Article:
Of course these examples seen in this light do not mean that the stories are not sacred. They are all sacred and the persona of God depicted in each one sheds light on how humanity saw itself at a certain time. God can only reveal God’s self in a way that at least the most enlightened humans of the time in question, have at least a thin hope of understanding. (Blue text added for clarification after initial publication.)
Cultural laws are never perfect for every situation, because laws are always being made in response to particular situations. Being a human means that we must cultivate the discernment needed to know which rules and laws to break, when.
The concept of disobedience being a good deed, rather than a sin, was indeed difficult for humans to grasp. As we look around us, it’s clear that, for humans, blind obedience to cultural norms has taken over blind obedience to natural instinct. But obedience to cultural laws is only an intermediate step in our spiritual evolution. This step has been and continues to be necessary, as Mother Nature was so thorough and redundant in making sure her creations would be able to survive.
For example, in order to ensure propagation of a variety of human societies, Mother Nature endows us with hormones that drive us to find mates who are attractive to us. But the criteria of attraction vary widely. Then we are provided with hormones that attach us to our mates, and their families and friends. Then we are given different sets of skills, making us more and more reliant on each other. We have a very extended time of dependency as we learn what it takes to survive in the climates and terrains that we are forced to inhabit, as we become more and more numerous. Our need for each other must be made strong indeed, to overcome the already robust instincts for individual survival. The choice facilitating urge to disobedience is a latecomer to the game, and struggles for acceptance.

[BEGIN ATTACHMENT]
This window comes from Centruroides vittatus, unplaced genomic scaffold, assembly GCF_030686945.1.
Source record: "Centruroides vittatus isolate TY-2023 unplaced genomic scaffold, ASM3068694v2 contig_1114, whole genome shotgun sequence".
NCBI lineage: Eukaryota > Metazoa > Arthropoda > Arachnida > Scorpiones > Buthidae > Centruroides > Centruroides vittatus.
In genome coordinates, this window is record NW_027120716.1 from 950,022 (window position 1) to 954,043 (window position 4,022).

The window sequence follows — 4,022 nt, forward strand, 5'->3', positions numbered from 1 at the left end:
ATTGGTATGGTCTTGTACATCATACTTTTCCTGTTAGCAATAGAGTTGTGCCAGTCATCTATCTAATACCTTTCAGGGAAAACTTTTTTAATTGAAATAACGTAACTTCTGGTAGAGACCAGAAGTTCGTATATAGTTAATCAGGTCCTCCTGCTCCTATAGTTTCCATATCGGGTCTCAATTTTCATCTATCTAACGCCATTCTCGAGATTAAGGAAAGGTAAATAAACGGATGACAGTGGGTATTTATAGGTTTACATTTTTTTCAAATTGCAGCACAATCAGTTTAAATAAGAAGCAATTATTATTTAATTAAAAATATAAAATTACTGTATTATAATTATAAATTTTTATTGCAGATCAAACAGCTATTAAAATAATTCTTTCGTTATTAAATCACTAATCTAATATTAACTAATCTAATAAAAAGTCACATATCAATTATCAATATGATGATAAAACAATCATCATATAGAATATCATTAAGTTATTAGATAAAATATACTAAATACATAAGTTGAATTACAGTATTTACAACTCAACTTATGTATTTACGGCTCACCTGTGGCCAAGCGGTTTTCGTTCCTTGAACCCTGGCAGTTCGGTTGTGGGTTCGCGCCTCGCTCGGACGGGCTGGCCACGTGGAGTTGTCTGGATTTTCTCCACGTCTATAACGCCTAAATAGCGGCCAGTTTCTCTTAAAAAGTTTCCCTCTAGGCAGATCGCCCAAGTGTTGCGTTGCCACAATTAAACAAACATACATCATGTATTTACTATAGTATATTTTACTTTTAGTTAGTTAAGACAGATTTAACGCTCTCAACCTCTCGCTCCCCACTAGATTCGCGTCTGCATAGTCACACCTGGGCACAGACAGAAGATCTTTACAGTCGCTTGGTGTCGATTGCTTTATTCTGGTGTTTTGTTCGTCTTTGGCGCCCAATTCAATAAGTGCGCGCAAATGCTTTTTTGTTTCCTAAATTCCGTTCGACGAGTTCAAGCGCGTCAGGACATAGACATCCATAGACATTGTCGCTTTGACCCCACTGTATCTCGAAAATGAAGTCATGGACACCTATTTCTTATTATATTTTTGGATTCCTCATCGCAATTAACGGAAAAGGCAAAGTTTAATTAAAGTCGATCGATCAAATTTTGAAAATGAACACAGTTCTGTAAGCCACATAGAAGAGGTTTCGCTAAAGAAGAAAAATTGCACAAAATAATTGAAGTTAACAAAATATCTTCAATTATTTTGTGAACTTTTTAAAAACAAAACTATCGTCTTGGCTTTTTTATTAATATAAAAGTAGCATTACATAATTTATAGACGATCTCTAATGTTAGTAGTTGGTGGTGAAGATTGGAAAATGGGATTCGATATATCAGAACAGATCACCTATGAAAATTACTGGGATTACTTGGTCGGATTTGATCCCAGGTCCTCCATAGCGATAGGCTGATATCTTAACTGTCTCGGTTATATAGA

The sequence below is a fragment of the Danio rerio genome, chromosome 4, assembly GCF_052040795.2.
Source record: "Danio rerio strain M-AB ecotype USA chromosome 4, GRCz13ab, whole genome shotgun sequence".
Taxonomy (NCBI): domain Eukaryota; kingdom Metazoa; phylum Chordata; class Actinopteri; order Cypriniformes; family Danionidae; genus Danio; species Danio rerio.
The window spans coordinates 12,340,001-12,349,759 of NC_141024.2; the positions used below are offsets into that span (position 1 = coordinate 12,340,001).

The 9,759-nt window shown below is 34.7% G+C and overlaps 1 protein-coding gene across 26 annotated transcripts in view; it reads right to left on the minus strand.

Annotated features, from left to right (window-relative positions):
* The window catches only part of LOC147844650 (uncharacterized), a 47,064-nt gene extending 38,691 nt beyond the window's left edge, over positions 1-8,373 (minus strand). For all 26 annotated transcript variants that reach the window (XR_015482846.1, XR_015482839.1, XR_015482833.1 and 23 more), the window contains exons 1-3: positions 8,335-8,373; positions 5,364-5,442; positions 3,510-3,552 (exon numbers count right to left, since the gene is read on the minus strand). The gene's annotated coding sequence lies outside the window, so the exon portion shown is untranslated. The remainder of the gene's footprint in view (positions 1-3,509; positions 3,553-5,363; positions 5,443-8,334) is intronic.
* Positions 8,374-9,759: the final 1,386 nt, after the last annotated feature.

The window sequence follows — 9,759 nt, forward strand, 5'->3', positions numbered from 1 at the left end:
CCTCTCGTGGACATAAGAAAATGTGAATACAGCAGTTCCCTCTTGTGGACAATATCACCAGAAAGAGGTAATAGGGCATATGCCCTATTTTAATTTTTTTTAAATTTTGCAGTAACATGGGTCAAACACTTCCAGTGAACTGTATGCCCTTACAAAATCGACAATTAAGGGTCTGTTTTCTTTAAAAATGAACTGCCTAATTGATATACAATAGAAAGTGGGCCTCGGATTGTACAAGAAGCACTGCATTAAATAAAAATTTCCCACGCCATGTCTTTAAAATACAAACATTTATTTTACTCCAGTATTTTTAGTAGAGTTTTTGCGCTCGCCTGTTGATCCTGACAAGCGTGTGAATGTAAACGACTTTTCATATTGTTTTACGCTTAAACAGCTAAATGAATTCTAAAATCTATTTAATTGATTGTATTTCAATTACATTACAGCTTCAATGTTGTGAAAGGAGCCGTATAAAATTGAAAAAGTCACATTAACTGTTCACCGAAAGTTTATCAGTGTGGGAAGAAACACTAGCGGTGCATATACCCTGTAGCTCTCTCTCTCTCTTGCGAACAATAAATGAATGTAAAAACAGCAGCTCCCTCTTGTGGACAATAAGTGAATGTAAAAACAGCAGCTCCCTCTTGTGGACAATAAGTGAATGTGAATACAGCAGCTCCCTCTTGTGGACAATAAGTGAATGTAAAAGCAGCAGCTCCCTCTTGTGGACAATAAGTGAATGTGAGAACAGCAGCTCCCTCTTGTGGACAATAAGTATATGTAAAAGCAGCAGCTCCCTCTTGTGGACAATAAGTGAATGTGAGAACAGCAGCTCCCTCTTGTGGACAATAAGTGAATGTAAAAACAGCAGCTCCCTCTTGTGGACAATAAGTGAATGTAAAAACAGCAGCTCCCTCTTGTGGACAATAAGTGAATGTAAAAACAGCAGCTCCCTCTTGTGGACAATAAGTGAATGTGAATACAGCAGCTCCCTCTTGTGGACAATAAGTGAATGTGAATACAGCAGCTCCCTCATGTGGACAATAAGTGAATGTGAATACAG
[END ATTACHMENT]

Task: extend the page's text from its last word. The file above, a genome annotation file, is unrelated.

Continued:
Really, at some point, humanity as a whole will realize that we must give up the entire idea of the “dis/obedience dichotomy,” and substitute a “sliding discernment skill scale.”
Let’s look at a few more examples of teaching stories on the subject of obedience. In Genesis, we find another of God’s attempts to teach humans that blind obedience is not always a good deed. When God tells Abraham to sacrifice Isaac, his favorite son of his beloved wife, Abraham is supposed to figure out that he is supposed to disobey. In one way, we can see that the whole point of God telling Abraham to get the hell out of Ur was so he could create a new culture that substituted love for fear, and the first step on the path forward on that was to eliminate sacrifice of one’s fellow humans.
Even many rabbis agree that Abraham was supposed to disobey. But he didn’t get it. Perhaps it was too much to ask. Of course, if God was to find a new prophet, he had to pick someone who could hear him. The words hear and obey are related in many languages. So poor Abraham. He failed this test. And this set up the poor daughter of Japthah to later be sacrificed, which then necessitated the sacrifice of Jesus, as the son of God, so that God could prove that he wouldn’t refuse to do what one of his subjects was willing to do. This time, again God tried to make it clear. No more human sacrifices.
However, we still believe in Holy War. So once again, we can see that we have not come to the end of the spiritual path, or even that short section called “love your neighbor.”
As the great Swami Vivekananda said, had it not been for the horrible demons of sectarianism and fanaticism, which continue to lead to war, human society would be far more advanced than it is now.
Step one on a spiritual path is for “spiritual” leaders to start acting like spiritual leaders, and tell their “flocks” that humans are meant to creatively disobey. There will always be consequences of disobedience, sometimes extremely painful. But that is a result of the human condition. Learning to think for ourselves is the foundation of living the fullest possible human life.